CAST: Colin Firth, Stanley Tucci, James Dreyfus, Pippa Haywood, Sarah Woodward, Peter MacQueen, Nina Marlin, Ian Drysdale, Lori Campbell, Daneka Etchells
RUNNING TIME: 93 mins
BASICALLY…: A couple (Firth and Tucci) travel together across the Lake District for a holiday, and come to grips with certain complications in their relationship…
NOW FOR THE REVIEW…
If you’ve been to the cinema at least once since May 17th, chances are you’ll have seen the trailer for Supernova play in front of whatever movie you saw. It appears that the movie has been getting a major publicity boost in the lead-up to its theatrical release, so much so that I have now seen the trailer for this movie before more films than I have some of the much bigger summer movies (it even played in front of, of all things, Peter Rabbit 2 at one point; that’s how much they’re really pushing this movie on audiences).
I’m not complaining in the slightest, however, because not only is Supernova a rather great film to be advertising anyway – I first saw it last October during the BFI London Film Festival, and have now revisited it just before it finally comes out for general audiences, and both times I have been extraordinarily moved – but to see a film like this, with the subject matter that it has, and with the themes and the messages that it has, receive a noticeable publicity push that’s on par with, say, A Quiet Place Part 2 or In the Heights, is incredibly encouraging to behold.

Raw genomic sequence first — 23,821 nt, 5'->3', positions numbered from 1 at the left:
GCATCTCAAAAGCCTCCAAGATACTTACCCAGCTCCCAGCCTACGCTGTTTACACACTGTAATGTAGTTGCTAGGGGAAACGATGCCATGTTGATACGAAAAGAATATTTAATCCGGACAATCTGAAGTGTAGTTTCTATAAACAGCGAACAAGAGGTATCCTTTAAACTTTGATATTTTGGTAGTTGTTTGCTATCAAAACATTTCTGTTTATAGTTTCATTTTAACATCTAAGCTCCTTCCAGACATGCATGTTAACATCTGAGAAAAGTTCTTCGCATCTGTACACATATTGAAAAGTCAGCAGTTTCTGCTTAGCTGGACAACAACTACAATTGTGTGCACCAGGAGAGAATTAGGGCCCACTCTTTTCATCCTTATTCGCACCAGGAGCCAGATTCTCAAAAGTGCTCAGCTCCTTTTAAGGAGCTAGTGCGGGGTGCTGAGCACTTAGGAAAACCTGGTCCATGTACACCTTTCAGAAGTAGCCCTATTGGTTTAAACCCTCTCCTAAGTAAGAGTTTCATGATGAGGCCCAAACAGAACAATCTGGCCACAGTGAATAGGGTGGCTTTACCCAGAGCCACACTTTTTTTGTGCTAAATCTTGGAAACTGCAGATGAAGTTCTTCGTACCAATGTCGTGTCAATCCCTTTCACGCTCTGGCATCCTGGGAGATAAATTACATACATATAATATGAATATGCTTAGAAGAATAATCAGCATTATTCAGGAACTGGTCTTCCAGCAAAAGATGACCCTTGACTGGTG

Writer and director Harry Macqueen’s drama is about middle-aged couple Sam (Colin Firth) and Tusker (Stanley Tucci), who we meet as they are travelling in their RV for a trip to the Lake District. They have been together for a number of years, and still appear to be very much in love, but Tusker has recently been diagnosed with early onset dementia, which is causing Sam to worry about how he shall be looking after his partner when his mind inevitably fades away. As the two of them visit the glorious sights in the area, and even find time to stop in and spend some time with family members, Sam and Tusker’s relationship is severely tested in the wake of a shocking revelation regarding their future together.
As I mentioned in my previous review for Supernova, the film is an incredibly heartfelt ode to love in all its purest and most universal forms; Macqueen never makes the main characters’ sexuality an issue in any way shape or form, nor is it even mentioned by anyone else at any point, thereby making it easy for any couple of any gender or sexual orientation to imagine themselves in the shoes of either Firth’s Sam or Tucci’s Tusker, and not be distracted by the simple fact that they are two gay men. The beauty of both Macqueen’s writing and direction is that they also feel like a real couple who have been together for some years, and that they clearly still harbour strong feelings for one another, even as they lightly tease each other about driving too slow or the fact that their sat-nav sounds like Margaret Thatcher. They both feel like real, well-rounded people with exceptionally complex emotions, individual personalities, and their own ideas of what their future holds in the wake of Tusker’s devastating diagnosis. Crucially, both Colin Firth and Stanley Tucci – delivering some of their best work in years – are fantastic together, playing off the fact that they are good friends in real life but also not being afraid to go places both physically and emotionally that you rarely see other actors of similar calibre take themselves nowadays.